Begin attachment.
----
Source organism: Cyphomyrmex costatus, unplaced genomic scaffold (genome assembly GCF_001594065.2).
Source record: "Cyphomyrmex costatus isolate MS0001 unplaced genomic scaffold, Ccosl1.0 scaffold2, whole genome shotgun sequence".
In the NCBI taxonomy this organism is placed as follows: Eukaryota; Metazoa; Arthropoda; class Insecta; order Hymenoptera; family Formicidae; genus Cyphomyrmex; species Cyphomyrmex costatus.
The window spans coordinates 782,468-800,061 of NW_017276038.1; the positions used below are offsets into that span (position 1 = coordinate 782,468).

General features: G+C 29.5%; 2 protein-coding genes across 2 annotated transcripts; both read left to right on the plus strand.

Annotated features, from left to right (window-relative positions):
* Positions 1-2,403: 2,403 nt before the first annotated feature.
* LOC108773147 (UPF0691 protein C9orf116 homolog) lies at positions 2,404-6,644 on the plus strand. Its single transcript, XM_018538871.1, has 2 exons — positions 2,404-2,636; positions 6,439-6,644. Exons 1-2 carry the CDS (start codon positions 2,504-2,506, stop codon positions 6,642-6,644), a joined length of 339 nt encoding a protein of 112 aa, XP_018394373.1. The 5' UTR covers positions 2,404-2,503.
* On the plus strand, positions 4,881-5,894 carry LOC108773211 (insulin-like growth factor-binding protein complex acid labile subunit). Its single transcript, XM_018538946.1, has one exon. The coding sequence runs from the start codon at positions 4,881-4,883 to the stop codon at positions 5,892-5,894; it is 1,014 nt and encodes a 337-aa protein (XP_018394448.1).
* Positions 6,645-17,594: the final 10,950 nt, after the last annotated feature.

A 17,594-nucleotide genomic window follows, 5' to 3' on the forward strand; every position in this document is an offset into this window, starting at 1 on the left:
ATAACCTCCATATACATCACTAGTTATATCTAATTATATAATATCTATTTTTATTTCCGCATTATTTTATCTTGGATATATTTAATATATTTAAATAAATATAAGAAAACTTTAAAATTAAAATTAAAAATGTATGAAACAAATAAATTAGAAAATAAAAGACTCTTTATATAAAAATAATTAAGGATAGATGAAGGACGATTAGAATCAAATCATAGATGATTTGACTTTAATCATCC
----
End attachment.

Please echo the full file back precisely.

Source organism: Cyphomyrmex costatus, unplaced genomic scaffold (genome assembly GCF_001594065.2).
Source record: "Cyphomyrmex costatus isolate MS0001 unplaced genomic scaffold, Ccosl1.0 scaffold2, whole genome shotgun sequence".
In the NCBI taxonomy this organism is placed as follows: Eukaryota; Metazoa; Arthropoda; class Insecta; order Hymenoptera; family Formicidae; genus Cyphomyrmex; species Cyphomyrmex costatus.
The window spans coordinates 782,468-800,061 of NW_017276038.1; the positions used below are offsets into that span (position 1 = coordinate 782,468).

General features: G+C 29.5%; 2 protein-coding genes across 2 annotated transcripts; both read left to right on the plus strand.

Annotated features, from left to right (window-relative positions):
* Positions 1-2,403: 2,403 nt before the first annotated feature.
* LOC108773147 (UPF0691 protein C9orf116 homolog) lies at positions 2,404-6,644 on the plus strand. Its single transcript, XM_018538871.1, has 2 exons — positions 2,404-2,636; positions 6,439-6,644. Exons 1-2 carry the CDS (start codon positions 2,504-2,506, stop codon positions 6,642-6,644), a joined length of 339 nt encoding a protein of 112 aa, XP_018394373.1. The 5' UTR covers positions 2,404-2,503.
* On the plus strand, positions 4,881-5,894 carry LOC108773211 (insulin-like growth factor-binding protein complex acid labile subunit). Its single transcript, XM_018538946.1, has one exon. The coding sequence runs from the start codon at positions 4,881-4,883 to the stop codon at positions 5,892-5,894; it is 1,014 nt and encodes a 337-aa protein (XP_018394448.1).
* Positions 6,645-17,594: the final 10,950 nt, after the last annotated feature.

A 17,594-nucleotide genomic window follows, 5' to 3' on the forward strand; every position in this document is an offset into this window, starting at 1 on the left:
ATAACCTCCATATACATCACTAGTTATATCTAATTATATAATATCTATTTTTATTTCCGCATTATTTTATCTTGGATATATTTAATATATTTAAATAAATATAAGAAAACTTTAAAATTAAAATTAAAAATGTATGAAACAAATAAATTAGAAAATAAAAGACTCTTTATATAAAAATAATTAAGGATAGATGAAGGACGATTAGAATCAAATCATAGATGATTTGACTTTAATCATCC